Denver will not honor federal requests to detain people once they're eligible to be released

DENVER - Denver is joining a growing list of Colorado counties that will no longer honor immigration hold requests from U.S. Immigration and Customs Enforcement, unless the requests are accompanied by criminal warrants.

"In recent weeks, federal courts in two separate jurisdictions have ruled that a county sheriff department is potentially liable for a Fourth Amendment violation when the county jail holds a prisoner in custody solely on the basis of an immigration detainer," Denver Sheriff Gary Wilson said in a news release. "After consultation with the City Attorney, I have concluded that a change in our policy is in order."

The announcement comes after an extended effort by the American Civil Liberties Union to get county sheriffs in Colorado to change their policies.

So far, sheriffs in Boulder, San Miguel, Mesa, Routt, Grand, Jefferson and Adams Counties either have or are in the process of doing so.

Wilson said, "Effective immediately, the Denver Sheriff Department will no longer honor a request in an I-247 detainer that DSD maintain a person in custody 'beyond the time when the subject would have otherwise been released,' unless the detainer is accompanied by a criminal warrant or some other form that gives DSD legal authority to hold the requested person."

"(A detainer request is) the legal equivalent of asking the sheriff to make a new arrest," said ACLU Legal Director Mark Silverstein. "To make the 'new' arrest, a sheriff needs adequate grounds.  We don't think that the detainer furnishes adequate grounds."

Silverstein says a huge percentage of detainer requests are against people with minor records or no record at all.

"Thirty nine percent had no record," he said.

Silverstein says ICE issues detainer requests whenever officials believe somebody might be deportable.

"It's important to remember," Silverstein said, "that being in the country in violation of immigration laws is NOT a crime… Ice handles those deportations not through criminal proceedings, but through deportation proceedings which are civil proceedings."

University of Colorado Law Professor Violeta Chapin says those proceedings can have a devastating and disproportionate impact on the immigrants and their families.

"Many times, we've had clients living and working here for years.  They get roped into the criminal justice system.  Criminal charges get dismissed entirely, yet they're still dragged over to the Immigration Detention Center, because of the detainers, and then are held for weeks or months and are deported because they can't afford an attorney.  It's been absolutely devastating to see this happen."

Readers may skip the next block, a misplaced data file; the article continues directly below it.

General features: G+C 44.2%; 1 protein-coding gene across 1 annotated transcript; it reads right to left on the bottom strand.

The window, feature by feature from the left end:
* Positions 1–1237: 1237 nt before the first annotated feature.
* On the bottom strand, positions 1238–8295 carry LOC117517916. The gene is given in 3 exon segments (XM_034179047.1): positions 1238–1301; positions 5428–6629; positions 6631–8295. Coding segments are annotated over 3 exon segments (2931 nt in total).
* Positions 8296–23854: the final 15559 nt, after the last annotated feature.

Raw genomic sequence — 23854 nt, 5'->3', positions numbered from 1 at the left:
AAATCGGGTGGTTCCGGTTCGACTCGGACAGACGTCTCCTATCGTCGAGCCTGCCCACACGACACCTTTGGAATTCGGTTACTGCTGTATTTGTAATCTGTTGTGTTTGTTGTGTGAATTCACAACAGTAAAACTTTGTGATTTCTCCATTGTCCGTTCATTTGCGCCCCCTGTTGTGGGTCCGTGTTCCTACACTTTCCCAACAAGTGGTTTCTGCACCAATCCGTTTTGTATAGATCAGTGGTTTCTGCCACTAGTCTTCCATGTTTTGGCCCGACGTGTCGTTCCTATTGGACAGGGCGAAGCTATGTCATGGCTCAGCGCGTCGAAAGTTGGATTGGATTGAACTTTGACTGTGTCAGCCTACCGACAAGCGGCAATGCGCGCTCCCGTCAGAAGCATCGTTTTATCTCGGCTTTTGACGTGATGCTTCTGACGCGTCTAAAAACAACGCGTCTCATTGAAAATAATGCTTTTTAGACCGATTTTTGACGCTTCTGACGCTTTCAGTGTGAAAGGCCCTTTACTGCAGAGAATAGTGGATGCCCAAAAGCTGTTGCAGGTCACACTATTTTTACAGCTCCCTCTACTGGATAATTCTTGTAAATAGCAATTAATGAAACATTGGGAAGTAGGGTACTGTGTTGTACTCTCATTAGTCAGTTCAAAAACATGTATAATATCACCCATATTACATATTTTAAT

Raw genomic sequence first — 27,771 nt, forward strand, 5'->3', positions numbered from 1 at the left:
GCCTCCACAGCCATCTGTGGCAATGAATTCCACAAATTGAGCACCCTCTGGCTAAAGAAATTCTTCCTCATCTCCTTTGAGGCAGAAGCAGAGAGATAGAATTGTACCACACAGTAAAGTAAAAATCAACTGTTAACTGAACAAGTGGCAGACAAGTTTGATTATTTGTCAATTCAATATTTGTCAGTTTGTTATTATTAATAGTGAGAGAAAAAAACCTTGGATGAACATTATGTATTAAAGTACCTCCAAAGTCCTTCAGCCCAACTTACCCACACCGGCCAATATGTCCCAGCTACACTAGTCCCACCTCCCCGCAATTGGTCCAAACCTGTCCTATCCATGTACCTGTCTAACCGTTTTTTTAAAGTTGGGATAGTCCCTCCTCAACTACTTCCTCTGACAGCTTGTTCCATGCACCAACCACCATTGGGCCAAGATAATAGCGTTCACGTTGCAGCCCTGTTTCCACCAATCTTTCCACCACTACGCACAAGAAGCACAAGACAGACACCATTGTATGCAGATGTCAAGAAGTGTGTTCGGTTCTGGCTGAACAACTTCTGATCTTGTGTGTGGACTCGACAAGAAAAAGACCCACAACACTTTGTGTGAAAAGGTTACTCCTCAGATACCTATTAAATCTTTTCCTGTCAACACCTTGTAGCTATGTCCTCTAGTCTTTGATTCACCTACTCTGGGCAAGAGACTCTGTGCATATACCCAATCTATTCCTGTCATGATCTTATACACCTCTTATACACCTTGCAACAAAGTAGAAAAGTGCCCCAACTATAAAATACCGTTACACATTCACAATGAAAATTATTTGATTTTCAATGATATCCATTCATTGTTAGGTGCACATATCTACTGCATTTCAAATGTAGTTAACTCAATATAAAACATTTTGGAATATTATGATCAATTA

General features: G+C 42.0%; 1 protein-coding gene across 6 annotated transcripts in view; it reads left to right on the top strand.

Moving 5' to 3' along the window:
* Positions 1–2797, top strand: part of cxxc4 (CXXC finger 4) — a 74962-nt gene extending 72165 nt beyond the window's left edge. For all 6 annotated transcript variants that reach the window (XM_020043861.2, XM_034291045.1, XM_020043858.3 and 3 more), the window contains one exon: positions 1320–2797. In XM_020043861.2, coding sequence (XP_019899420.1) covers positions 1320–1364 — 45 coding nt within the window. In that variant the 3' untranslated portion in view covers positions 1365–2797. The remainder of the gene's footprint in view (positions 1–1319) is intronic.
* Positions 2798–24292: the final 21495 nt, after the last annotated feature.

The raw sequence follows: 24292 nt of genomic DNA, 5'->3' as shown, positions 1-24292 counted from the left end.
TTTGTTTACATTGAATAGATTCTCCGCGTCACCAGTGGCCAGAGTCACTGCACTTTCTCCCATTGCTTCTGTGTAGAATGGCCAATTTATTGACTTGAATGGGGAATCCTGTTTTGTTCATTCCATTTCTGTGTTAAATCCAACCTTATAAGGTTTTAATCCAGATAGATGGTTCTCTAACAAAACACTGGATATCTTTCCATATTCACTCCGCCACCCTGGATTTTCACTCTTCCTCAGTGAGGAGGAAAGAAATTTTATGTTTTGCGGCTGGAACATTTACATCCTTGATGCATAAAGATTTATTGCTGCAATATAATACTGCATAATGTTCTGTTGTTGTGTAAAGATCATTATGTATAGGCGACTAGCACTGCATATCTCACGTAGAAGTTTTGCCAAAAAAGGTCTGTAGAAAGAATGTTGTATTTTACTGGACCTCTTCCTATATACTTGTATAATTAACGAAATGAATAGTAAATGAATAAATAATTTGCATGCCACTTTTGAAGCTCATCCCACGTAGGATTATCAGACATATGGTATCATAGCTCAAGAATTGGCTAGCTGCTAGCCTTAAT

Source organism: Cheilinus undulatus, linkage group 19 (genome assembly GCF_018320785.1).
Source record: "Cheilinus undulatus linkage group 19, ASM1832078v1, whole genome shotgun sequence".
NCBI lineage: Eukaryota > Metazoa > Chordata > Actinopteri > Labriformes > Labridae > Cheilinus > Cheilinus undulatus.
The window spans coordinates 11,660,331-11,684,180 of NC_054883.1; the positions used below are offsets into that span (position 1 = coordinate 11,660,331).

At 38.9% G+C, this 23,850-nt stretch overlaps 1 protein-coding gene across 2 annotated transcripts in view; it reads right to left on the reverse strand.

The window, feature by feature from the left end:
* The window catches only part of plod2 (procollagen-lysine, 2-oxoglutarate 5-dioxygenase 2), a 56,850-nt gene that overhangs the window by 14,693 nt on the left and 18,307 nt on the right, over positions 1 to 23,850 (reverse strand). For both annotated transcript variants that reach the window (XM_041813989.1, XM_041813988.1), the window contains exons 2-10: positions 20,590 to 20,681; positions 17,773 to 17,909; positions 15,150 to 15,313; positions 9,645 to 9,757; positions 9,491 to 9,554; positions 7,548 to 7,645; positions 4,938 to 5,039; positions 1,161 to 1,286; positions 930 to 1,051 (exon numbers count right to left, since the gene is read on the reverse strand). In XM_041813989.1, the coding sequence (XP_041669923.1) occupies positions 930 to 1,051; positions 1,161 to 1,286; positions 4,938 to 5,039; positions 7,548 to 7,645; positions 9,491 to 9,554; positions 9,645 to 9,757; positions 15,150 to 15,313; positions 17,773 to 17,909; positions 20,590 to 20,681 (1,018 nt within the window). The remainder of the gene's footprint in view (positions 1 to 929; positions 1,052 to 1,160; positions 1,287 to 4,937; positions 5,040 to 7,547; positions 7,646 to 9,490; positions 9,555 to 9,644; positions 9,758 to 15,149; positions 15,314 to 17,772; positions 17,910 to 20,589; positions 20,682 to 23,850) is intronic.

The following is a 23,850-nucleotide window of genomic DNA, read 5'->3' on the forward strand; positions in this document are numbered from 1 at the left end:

When asked about community anger against undocumented immigrants who have been involved in fatal car crashes while driving drunk, after previous arrests related to traffic violations, Silverstein said, "When there is evidence that people who are brought into the criminal justice system are guilty of a serious crime, the criminal justice system deals with them.  If they are convicted, they are going to go to the penitentiary for a very long time."

Silverstein told 7NEWS that he doesn't know that people who are here without papers engage in drunk driving any more than people who are here with papers.

"We can't predict when somebody is going to commit a crime in the future," he said. "And fortunately, we don't have a legal system that tries to predict that and tries to incarcerate people before they commit a crime."

Immigration Law attorney Hans Meyer said there are multiple ways of enforcing the law while still respecting the constitution.

"Today is a great day to be a defender of the Constitution," Meyer said.

 ICE officials says they are aware the decisions by several Colorado sheriffs.

They sent a statement to 7NEWS that says:

 "U.S. Immigration and Customs Enforcement (ICE) will continue to work cooperatively with law enforcement partners throughout Colorado as the agency seeks to enforce its priorities by identifying and removing convicted criminals and others who are public safety threats."

ICE officials say they place detainers on individuals arrested on criminal charges to ensure that dangerous criminals are not released from prisons or jails and into our communities, as well as on other priorities for immigration enforcement. The release of a serious criminal offender to the community, rather than to ICE custody, undermines ICE's ability to protect public safety and impedes us from enforcing the nation's immigration laws.

The release of a serious criminal offender to the community, rather than to ICE custody, also creates an officer safety issue when ICE officers have to attempt to apprehend the most serious offenders outside a controlled penal setting.

But Silverstein says placing a hold on the m any people who are not serious criminals "undermines public safety."

He says if somebody without papers witnesses a crime and knows that talking to police might lead investigators to look up an old, minor warrant that could land them in jail, they might worry that that would be a straight pipeline to deportation proceedings, so the response is going to be, "better not call police."

Silverstein says Denver gets 3,000 detainer requests a year and that most were processed as a "command" by the federal government to obey, not as a simple request.

Denver City Councilman Paul Lopez applauded the Sheriff Department's decision to no longer honor the detainer requests without a criminal warrant.

"We cannot wait for (Washington) D.C. to write our community safety laws," he said.

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